Ever suffered from dry eyes? A late Coptic medical text may have the cure for you! Written on a small piece of parchment, probably in the 11th century CE, the remedy requires just two ingredients: the warm blood of a hoopoe and cardamom. “For eyes starting to cry salt: heated hoopoe’s blood and a herb … More Warm Hoopoe’s Blood for the Eyes: A Coptic Remedy
The Roman fort Vindolanda is located just south of Hadrian’s Wall in northern England. Occupied approximately from 85–370 CE, the fort guarded the Stanegate, the Roman road that ran from the River Tyne to the Solway Firth. In addition to the archaeological remains of the site, a large number of Latin texts written on postcard-sized … More Birthday Parties on the Roman Frontier
On 17 June 250 CE, Aurelius Sakis had a certificate drawn up that proved he and his children Aion and Heras had participated in the sacrifice of an animal to pagan gods. Two other men, Aurelius Serenus and Aurelius Hermas witness the declaration, confirming that they had actually witnessed the sacrifice. “To those appointed to … More Imperial Decrees, Animal Sacrifices, and Christian Persecution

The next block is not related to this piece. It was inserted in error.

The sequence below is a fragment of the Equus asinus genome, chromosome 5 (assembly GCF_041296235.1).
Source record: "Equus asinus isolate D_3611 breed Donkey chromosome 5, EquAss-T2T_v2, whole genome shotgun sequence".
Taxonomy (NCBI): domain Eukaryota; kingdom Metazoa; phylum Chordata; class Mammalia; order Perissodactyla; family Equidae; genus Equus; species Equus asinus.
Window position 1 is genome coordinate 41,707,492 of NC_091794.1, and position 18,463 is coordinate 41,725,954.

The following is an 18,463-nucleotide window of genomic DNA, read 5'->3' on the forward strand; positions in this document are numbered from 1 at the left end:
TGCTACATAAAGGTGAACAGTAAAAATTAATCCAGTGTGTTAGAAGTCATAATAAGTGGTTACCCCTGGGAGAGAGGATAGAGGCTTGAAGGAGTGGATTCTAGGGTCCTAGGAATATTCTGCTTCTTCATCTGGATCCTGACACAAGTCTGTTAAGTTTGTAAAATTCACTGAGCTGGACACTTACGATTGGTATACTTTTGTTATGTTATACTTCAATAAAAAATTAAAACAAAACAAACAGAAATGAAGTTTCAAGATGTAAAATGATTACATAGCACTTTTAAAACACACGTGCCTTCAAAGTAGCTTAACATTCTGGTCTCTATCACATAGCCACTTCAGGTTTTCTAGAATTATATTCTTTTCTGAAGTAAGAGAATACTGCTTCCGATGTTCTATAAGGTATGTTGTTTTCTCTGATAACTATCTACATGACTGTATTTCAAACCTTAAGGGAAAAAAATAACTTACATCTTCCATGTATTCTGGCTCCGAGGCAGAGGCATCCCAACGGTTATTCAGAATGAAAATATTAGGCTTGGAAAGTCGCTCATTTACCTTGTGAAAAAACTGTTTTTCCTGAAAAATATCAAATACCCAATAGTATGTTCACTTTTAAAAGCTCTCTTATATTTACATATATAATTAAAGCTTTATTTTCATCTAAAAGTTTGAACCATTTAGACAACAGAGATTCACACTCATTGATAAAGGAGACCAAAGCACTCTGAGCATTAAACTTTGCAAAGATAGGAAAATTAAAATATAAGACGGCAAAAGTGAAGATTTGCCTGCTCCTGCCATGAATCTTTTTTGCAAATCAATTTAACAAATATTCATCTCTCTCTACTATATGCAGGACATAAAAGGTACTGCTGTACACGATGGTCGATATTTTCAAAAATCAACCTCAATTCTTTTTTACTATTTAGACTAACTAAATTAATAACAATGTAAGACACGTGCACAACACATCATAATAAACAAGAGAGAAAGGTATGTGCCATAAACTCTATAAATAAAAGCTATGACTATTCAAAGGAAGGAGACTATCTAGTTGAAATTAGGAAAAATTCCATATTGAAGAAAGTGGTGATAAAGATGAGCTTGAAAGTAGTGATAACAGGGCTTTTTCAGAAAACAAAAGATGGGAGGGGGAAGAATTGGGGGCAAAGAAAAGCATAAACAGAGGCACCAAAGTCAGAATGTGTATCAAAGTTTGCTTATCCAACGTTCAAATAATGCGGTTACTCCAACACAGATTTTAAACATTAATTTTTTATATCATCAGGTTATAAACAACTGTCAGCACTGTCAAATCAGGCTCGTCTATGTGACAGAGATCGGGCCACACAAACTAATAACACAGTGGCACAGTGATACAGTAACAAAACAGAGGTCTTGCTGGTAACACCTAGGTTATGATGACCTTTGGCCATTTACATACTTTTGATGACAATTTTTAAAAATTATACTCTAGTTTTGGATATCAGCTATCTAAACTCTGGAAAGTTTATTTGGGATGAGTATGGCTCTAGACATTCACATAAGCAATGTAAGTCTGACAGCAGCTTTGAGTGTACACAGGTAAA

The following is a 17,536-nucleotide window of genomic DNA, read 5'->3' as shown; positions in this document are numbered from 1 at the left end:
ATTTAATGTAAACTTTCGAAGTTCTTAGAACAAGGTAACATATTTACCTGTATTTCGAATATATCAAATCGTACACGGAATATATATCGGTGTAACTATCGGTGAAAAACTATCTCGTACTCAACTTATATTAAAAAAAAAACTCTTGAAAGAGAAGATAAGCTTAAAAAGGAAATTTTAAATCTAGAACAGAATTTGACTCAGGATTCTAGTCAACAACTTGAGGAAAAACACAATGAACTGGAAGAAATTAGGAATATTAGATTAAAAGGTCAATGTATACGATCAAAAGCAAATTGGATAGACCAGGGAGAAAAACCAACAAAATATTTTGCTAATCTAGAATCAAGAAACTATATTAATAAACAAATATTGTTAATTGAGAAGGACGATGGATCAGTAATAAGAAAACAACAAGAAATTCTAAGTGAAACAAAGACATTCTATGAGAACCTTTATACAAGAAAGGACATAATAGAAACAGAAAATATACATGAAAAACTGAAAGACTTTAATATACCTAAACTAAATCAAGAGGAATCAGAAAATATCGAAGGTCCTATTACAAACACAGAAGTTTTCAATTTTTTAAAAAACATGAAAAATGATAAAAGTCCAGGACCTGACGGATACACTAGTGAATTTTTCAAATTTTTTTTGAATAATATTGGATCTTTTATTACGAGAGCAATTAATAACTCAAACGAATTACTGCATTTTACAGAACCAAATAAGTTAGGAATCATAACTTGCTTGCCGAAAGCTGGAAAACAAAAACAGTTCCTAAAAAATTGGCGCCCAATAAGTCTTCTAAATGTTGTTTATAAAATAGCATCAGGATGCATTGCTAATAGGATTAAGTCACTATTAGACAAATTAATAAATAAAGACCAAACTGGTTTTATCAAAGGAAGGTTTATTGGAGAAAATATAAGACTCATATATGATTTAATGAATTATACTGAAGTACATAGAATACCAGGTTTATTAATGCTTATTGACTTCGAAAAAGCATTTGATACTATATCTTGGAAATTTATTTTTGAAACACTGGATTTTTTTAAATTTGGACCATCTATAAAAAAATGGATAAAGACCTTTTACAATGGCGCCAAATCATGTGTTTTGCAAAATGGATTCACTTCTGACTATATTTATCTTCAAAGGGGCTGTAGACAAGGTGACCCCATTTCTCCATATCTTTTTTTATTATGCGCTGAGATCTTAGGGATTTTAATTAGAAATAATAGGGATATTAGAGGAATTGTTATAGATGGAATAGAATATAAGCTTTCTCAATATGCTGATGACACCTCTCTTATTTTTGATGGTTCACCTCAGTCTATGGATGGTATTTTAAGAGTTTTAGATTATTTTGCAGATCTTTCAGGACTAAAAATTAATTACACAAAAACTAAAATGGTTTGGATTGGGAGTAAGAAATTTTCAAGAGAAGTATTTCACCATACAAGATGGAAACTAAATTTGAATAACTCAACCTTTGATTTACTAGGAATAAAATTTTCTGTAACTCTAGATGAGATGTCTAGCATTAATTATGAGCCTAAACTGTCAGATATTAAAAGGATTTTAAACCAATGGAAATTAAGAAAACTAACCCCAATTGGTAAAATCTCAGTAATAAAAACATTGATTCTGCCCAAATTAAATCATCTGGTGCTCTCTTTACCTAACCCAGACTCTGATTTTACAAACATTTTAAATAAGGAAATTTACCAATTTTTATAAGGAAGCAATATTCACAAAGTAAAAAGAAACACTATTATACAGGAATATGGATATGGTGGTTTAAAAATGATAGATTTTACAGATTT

Perhaps one of the best-known aspects of the Egyptian mummification process is that the brain was removed from the body and discarded. The brain’s function and importance were not understood. Instead, the heart was not only recognised as a beating organ that pumped blood, for the ancient Egyptian it was also the source of intelligence, … More His Mind is Shrouded in Darkness
In the village of Deir el-Medina, the home of the workmen who built the royal tombs of the Valley of the Kings, donkeys were big business. While scenes from the New Kingdom show pharaoh riding a horse-drawn chariot into battle, neither horses nor camels played a part in the day-to-day lives of villagers – camels weren’t … More A Donkey Called Rameses
*GUEST POST by Moudhy Al-Rashid (see her bio here) Amid the ruins of Nippur is a house, inspiringly named “House F”, made up of a small courtyard with four rooms. The crumbled remains of benches appear in one room and in the courtyard, where there are also three recessed boxes constructed from mud brick. In … More “Schoolboy, where have you been going so long?”: The Old Babylonian Student and School
When dealing with ancient texts, the term ostracon refers to pottery sherds and limestone flakes that were reused to write documents. Pottery is by far the more common material used, but some areas show a particular preference for limestone. They are especially well-known from Egypt, but the practice occurs across the ancient world; see, e.g., … More What is an Ostracon?